30 August 2019

The loss of Google is the best thing that happened to Huawei

Quite simply put, Google is against your (the user's) security (i.e. privacy and anonymity).

An example is that 'surveillance settings' in Android, the likes of Google Location Accuracy get turned on at a later time, even though you turned the setting off.

There is also a plethora of settings that you may turn off, if you've found them deep with wthe settings structure and Google turns them back on, against your will and unknown to you.

Google even enables a setting for itself called Telephone, meaning it can place calls from your device.

Google's business model is based on something called surveillance capitalism, where if Google was truly for your security there would be no data obtained about you from your device which is later passed on to other entities.

With the invention of 'apps' comes another way where government 'players' can obtain your data from the smartphone, as apps have a closed architecture and there is no way a (standard) consumer can check where their data is going to.

Many apps are 'free' because you pay for it by giving your data from your smartphone to the app developer which later gets passed on to apparent 'advertisers'.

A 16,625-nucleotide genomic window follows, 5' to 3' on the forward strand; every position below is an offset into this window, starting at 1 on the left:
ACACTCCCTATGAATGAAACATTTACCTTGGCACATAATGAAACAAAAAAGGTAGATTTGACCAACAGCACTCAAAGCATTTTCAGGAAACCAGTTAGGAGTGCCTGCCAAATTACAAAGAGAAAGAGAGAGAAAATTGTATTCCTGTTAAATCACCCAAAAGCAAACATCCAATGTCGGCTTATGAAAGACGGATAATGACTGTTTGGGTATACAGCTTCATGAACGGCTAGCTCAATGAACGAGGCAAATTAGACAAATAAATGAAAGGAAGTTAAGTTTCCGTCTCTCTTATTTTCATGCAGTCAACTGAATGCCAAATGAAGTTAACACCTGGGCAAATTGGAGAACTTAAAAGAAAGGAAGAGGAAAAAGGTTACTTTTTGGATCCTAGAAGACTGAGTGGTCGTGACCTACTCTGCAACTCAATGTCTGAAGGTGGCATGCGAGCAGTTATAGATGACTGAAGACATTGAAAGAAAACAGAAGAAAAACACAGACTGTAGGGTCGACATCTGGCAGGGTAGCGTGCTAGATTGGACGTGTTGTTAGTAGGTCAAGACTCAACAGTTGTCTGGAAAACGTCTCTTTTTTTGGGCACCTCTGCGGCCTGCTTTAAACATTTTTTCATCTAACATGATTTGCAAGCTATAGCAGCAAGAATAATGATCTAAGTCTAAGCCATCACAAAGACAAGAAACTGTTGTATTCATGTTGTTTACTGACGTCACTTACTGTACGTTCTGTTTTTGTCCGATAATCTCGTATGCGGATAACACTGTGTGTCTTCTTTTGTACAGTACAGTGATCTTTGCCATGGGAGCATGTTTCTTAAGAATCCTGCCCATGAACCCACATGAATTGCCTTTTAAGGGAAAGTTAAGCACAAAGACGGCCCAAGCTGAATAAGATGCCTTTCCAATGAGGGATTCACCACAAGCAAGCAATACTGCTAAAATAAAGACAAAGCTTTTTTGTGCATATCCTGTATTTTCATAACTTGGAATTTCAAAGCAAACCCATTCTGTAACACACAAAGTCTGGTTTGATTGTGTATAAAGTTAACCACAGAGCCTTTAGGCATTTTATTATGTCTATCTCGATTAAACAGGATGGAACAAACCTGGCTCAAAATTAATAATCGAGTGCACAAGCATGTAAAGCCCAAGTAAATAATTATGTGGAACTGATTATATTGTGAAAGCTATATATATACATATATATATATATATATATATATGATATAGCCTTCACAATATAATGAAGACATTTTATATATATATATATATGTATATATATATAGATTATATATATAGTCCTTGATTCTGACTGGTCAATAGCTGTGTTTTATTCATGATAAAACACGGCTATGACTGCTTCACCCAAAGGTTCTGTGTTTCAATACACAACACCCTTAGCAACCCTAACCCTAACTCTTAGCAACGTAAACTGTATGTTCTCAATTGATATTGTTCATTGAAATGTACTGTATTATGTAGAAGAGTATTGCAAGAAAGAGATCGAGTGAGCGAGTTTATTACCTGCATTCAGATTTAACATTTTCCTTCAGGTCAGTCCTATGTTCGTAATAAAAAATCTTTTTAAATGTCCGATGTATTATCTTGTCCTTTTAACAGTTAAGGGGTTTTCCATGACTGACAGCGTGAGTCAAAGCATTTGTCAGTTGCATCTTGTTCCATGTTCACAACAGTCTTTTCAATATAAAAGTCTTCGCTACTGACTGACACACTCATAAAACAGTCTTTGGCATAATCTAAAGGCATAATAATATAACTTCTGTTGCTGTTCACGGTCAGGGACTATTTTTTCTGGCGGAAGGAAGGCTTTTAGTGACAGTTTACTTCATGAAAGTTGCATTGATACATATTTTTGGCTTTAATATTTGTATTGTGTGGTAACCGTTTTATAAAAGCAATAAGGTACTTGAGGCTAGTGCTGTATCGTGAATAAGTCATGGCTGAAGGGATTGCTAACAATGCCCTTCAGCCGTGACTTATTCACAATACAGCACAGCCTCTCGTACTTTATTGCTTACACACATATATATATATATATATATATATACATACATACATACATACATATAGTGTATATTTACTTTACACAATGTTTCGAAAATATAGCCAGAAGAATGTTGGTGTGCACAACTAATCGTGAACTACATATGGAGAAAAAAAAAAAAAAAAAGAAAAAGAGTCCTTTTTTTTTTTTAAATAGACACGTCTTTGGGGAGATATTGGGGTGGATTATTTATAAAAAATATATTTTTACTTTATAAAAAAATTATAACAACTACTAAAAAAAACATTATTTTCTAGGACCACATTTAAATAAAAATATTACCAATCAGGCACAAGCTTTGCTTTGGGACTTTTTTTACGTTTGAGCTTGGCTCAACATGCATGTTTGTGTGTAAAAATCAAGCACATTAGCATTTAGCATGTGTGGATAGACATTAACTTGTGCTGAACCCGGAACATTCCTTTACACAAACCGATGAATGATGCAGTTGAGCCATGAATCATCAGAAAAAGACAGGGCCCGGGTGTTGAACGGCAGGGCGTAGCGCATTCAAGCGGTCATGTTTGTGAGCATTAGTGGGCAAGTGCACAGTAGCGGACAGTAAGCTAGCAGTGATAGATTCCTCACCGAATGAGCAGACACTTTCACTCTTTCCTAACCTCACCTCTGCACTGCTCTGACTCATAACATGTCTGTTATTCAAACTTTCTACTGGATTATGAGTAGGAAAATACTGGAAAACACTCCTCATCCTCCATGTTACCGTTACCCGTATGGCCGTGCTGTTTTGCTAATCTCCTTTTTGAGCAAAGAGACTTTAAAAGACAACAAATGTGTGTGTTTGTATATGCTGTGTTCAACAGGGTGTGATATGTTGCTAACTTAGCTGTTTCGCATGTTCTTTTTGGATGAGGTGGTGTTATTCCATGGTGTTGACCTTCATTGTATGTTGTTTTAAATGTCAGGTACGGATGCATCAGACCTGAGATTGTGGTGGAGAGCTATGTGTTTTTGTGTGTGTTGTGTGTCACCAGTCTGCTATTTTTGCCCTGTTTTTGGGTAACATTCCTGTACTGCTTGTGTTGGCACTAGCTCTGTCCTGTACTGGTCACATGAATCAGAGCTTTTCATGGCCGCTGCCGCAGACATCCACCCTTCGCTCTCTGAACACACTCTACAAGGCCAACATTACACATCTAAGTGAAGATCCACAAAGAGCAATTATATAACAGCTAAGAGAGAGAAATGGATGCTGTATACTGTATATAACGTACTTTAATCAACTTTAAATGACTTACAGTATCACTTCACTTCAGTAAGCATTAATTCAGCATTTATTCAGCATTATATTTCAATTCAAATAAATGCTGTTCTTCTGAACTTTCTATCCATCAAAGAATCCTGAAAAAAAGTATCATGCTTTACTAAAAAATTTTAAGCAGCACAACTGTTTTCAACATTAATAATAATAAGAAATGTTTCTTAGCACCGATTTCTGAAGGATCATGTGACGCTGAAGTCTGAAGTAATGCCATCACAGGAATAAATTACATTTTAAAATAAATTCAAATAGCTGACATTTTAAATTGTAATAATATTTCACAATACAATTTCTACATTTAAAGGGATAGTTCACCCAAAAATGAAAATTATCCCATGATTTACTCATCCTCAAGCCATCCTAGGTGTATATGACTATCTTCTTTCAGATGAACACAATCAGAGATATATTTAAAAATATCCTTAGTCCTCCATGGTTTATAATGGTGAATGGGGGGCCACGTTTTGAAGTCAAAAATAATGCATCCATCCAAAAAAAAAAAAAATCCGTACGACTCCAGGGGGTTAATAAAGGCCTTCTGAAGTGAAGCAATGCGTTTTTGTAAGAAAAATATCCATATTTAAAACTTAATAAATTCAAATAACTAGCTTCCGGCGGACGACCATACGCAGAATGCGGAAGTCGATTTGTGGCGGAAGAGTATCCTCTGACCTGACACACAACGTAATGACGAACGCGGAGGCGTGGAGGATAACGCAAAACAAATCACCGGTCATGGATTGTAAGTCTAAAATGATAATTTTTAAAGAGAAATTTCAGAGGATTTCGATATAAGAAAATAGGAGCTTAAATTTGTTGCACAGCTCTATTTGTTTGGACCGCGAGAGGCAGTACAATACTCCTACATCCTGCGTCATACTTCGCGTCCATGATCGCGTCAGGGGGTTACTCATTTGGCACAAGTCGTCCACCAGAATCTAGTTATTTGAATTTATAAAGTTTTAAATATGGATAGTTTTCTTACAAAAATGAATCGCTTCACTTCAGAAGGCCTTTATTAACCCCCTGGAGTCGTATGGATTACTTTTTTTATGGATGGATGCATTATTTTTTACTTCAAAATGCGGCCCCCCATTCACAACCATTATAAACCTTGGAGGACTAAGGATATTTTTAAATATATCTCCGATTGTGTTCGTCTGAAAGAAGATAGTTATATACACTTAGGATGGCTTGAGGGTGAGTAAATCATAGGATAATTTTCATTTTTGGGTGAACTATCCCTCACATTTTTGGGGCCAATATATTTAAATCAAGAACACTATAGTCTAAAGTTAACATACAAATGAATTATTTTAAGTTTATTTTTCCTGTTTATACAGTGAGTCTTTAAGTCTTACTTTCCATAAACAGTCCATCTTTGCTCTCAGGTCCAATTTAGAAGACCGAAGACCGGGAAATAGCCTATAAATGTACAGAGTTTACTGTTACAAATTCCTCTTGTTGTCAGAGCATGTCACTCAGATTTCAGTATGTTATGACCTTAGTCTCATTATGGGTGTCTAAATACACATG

Do you really need to download a 'free' news website's app when you can view the same content through an anonymising web browser?

Apps are pushed onto consumers by governments and corporations alike in order to obtain more data from your device, like who you call and who is in your contacts list, something they could not do from your personal conputer as this data is not there.

With the demise of other mobile operating systems, the authorities can better control and monitor the data 'hoovering' actions of just two corporations Apple and Google.

Another smartphone ecosystem away from Apple and Google, especially with an emphasis on (real) security would be of benefit to the consumer.

This is a chance for Huawei to make the best of their so called 'nightmare'.

No comments: